After waking up late and checking out of the Courtyard by Marriott, we drove the few miles to downtown Montgomery, where our first (and main) stop was the Civil Rights Memorial and Memorial Center, sponsored by the Southern Poverty Law Center.
Inside the Civil Rights Memorial Center
The memorial center houses a fairly small museum with a few exhibits that focus on the 40 people whose names are inscribed in the Civil Rights Memorial in front of the center — people who died during the struggle of the Civil Rights Movement, from Emmett Till to Martin Luther King, Jr. (The dates in the memorial range from 1954 to 1968; those dates were chosen because the former was when the Supreme Court ruled on Brown vs. Board of Education and the latter was the year Martin Luther King, Jr., was assassinated.) Although the museum is quite small, the exhibits are quite powerful,, and I felt it was very important to bring Aytan here to show him this dark chapter (one of many, unfortunately) in our nation’s history.
Part of the memorial, still covered for renovation
The focal point of the memorial is a circular granite slab with the names and dates of key events in the Civil Rights movement
The main element of the memorial
The memorial itself — designed by Maya Lin, who designed the the Vietnam Veterans Memorial in Washington, D.C. — has been undergoing renovations for several months and was still under wraps somewhat today (it’s scheduled to be “open” again in the next week). Fortunately for us, a woman who works in the center was kind enough to let me walk around the barricades to see and touch the memorial, which normally has water running over it but was dry today due to the renovation.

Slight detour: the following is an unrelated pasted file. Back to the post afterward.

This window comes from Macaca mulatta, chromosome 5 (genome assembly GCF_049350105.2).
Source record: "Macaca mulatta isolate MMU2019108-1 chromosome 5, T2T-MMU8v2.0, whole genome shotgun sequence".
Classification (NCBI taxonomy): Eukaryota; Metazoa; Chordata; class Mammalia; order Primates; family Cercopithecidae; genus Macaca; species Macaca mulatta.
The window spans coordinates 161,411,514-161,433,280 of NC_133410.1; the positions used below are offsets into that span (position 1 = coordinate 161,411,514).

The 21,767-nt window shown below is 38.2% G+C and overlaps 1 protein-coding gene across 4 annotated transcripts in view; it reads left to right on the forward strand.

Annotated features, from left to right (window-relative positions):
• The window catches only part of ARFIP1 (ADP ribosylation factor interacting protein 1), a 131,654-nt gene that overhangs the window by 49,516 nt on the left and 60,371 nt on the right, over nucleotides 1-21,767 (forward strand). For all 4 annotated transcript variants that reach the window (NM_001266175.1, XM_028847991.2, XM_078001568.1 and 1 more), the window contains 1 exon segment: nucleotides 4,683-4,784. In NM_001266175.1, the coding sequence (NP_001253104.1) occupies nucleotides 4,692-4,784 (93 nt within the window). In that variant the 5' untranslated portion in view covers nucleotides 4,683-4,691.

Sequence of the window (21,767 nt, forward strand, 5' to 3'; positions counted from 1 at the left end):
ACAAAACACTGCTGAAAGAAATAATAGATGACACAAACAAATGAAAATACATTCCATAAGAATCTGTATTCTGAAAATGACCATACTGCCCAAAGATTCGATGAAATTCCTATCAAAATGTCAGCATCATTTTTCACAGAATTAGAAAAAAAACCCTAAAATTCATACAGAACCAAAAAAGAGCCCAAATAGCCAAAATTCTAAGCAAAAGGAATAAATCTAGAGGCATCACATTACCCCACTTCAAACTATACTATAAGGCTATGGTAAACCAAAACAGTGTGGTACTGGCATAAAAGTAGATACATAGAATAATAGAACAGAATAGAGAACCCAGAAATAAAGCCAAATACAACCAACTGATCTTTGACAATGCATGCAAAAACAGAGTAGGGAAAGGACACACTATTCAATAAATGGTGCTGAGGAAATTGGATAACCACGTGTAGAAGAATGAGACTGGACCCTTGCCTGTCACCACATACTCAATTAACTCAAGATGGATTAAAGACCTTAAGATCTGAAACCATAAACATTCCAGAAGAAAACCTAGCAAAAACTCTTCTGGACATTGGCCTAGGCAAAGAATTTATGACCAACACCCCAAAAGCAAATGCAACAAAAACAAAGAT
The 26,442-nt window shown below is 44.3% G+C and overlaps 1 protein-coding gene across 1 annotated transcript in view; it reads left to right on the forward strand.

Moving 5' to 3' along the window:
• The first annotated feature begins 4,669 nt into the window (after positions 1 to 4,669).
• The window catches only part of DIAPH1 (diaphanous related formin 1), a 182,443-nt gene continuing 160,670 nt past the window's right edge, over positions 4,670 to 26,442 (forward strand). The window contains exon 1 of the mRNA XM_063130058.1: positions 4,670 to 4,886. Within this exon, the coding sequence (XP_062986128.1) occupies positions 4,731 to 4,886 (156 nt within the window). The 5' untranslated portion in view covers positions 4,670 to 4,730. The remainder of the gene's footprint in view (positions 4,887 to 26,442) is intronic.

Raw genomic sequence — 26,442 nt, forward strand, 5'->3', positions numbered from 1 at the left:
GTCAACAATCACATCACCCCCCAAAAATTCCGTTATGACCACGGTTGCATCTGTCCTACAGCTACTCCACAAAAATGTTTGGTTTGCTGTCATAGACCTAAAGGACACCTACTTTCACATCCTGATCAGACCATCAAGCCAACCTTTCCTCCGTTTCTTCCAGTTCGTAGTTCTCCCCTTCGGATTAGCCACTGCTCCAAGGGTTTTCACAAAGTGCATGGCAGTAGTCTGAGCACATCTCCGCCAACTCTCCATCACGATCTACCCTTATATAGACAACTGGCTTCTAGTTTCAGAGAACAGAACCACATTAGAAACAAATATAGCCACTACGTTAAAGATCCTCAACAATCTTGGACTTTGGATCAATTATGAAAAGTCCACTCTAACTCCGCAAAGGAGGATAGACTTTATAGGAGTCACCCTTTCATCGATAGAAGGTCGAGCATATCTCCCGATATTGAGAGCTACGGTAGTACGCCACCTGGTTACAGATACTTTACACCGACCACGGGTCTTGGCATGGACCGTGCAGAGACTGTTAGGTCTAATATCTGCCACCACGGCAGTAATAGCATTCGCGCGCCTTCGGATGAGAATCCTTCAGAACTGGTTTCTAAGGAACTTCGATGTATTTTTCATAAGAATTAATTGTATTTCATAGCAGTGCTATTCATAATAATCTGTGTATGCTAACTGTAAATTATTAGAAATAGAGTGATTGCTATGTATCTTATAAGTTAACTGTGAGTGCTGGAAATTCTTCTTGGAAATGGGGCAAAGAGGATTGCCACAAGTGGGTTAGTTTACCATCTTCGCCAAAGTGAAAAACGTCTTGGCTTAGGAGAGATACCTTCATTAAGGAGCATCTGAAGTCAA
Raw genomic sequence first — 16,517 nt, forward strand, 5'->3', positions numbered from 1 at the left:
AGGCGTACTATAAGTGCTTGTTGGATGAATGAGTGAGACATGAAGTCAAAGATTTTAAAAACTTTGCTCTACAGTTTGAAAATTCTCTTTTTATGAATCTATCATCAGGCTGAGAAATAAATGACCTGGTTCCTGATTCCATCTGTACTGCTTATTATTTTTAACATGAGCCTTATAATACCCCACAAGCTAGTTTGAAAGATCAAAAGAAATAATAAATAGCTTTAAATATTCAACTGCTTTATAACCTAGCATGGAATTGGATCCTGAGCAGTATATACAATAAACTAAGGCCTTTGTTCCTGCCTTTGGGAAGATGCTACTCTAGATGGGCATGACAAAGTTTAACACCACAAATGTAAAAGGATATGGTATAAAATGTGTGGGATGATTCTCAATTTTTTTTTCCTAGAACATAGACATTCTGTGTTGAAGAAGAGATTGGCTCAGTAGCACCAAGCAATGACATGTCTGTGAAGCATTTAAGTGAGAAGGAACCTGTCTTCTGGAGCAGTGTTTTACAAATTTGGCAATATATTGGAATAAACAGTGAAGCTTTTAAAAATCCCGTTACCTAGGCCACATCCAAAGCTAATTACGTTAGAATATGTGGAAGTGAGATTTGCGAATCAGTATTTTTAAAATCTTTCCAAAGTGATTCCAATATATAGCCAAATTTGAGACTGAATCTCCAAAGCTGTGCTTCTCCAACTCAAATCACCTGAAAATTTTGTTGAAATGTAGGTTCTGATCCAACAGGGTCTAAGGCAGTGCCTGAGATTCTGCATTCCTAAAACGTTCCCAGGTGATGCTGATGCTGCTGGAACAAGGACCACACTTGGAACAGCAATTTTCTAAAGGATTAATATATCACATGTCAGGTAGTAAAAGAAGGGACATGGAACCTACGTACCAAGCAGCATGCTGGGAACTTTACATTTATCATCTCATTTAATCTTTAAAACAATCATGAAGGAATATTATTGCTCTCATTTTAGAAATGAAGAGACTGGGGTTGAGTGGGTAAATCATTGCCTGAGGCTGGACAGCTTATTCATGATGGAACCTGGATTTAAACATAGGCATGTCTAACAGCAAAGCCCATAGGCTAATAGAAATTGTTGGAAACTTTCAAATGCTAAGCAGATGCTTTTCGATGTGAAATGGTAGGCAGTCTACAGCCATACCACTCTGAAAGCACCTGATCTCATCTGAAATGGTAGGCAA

The Alabama State Capitol
After leaving the Civil Rights Memorial we walked two blocks to the state capitol, where we took a brief self-guided tour. I didn’t want to spend too much time in the capitol, especially after seeing the portrait of George Wallace, so after a few minutes we headed to the gift shop to buy a souvenir shotglass before heading out for lunch.
The world’s largest fireworks store?
It’s like Costco, with nothing but fireworks
We left Montgomery shortly after 2pm (local time) for the 2.5-hour drive to the home of Paul & Wendy Kohn in Atlanta, from where I’m writing this blog. On the way we made an unscheduled stop in Cusseta, Alabama at Shelton Fireworks — which bills itself as the world’s largest fireworks store — to buy a nice gift for Paul & Wendy (who doesn’t like sparklers?).
Paul & Wendy
Shortly after arriving we sat down to a delicious homemade meal of salad (tomatoes from Wendy’s garden), pasta and eggplant parmigiana (tomatoes AND eggplant from Wendy’s garden), followed by homemade peach tart for dessert. It was, without doubt, one of the best meals I’ve had in our two months on the road.